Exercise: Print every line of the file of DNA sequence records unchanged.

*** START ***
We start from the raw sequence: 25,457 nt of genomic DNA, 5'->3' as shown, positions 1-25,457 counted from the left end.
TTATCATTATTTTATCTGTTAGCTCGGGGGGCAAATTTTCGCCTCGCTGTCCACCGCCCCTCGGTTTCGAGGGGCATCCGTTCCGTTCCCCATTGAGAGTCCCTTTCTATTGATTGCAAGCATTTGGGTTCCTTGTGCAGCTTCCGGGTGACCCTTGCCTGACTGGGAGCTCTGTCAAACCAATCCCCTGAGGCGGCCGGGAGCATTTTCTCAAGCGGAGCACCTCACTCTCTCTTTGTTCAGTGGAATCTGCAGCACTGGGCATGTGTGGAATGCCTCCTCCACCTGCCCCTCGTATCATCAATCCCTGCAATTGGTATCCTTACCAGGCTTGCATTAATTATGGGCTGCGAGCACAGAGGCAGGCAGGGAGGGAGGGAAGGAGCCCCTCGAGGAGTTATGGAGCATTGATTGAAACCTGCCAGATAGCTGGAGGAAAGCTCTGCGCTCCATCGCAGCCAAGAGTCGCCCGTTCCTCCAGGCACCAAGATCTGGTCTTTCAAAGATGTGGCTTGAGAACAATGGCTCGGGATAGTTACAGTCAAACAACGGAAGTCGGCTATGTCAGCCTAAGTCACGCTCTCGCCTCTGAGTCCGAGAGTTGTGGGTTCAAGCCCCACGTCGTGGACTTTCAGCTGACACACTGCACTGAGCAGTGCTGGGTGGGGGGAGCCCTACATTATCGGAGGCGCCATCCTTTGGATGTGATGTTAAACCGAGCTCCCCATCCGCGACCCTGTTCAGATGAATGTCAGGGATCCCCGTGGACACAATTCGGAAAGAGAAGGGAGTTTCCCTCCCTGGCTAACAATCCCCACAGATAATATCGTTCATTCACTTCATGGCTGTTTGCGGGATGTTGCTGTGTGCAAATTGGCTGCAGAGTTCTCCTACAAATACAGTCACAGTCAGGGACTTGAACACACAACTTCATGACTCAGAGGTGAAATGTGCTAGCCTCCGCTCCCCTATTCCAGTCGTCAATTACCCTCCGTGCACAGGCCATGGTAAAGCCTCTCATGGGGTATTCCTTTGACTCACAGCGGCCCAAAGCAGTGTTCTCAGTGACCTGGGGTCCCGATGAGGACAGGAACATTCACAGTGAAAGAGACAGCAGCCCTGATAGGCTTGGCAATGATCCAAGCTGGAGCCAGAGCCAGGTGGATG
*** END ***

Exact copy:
We start from the raw sequence: 25,457 nt of genomic DNA, 5'->3' as shown, positions 1-25,457 counted from the left end.
TTATCATTATTTTATCTGTTAGCTCGGGGGGCAAATTTTCGCCTCGCTGTCCACCGCCCCTCGGTTTCGAGGGGCATCCGTTCCGTTCCCCATTGAGAGTCCCTTTCTATTGATTGCAAGCATTTGGGTTCCTTGTGCAGCTTCCGGGTGACCCTTGCCTGACTGGGAGCTCTGTCAAACCAATCCCCTGAGGCGGCCGGGAGCATTTTCTCAAGCGGAGCACCTCACTCTCTCTTTGTTCAGTGGAATCTGCAGCACTGGGCATGTGTGGAATGCCTCCTCCACCTGCCCCTCGTATCATCAATCCCTGCAATTGGTATCCTTACCAGGCTTGCATTAATTATGGGCTGCGAGCACAGAGGCAGGCAGGGAGGGAGGGAAGGAGCCCCTCGAGGAGTTATGGAGCATTGATTGAAACCTGCCAGATAGCTGGAGGAAAGCTCTGCGCTCCATCGCAGCCAAGAGTCGCCCGTTCCTCCAGGCACCAAGATCTGGTCTTTCAAAGATGTGGCTTGAGAACAATGGCTCGGGATAGTTACAGTCAAACAACGGAAGTCGGCTATGTCAGCCTAAGTCACGCTCTCGCCTCTGAGTCCGAGAGTTGTGGGTTCAAGCCCCACGTCGTGGACTTTCAGCTGACACACTGCACTGAGCAGTGCTGGGTGGGGGGAGCCCTACATTATCGGAGGCGCCATCCTTTGGATGTGATGTTAAACCGAGCTCCCCATCCGCGACCCTGTTCAGATGAATGTCAGGGATCCCCGTGGACACAATTCGGAAAGAGAAGGGAGTTTCCCTCCCTGGCTAACAATCCCCACAGATAATATCGTTCATTCACTTCATGGCTGTTTGCGGGATGTTGCTGTGTGCAAATTGGCTGCAGAGTTCTCCTACAAATACAGTCACAGTCAGGGACTTGAACACACAACTTCATGACTCAGAGGTGAAATGTGCTAGCCTCCGCTCCCCTATTCCAGTCGTCAATTACCCTCCGTGCACAGGCCATGGTAAAGCCTCTCATGGGGTATTCCTTTGACTCACAGCGGCCCAAAGCAGTGTTCTCAGTGACCTGGGGTCCCGATGAGGACAGGAACATTCACAGTGAAAGAGACAGCAGCCCTGATAGGCTTGGCAATGATCCAAGCTGGAGCCAGAGCCAGGTGGATG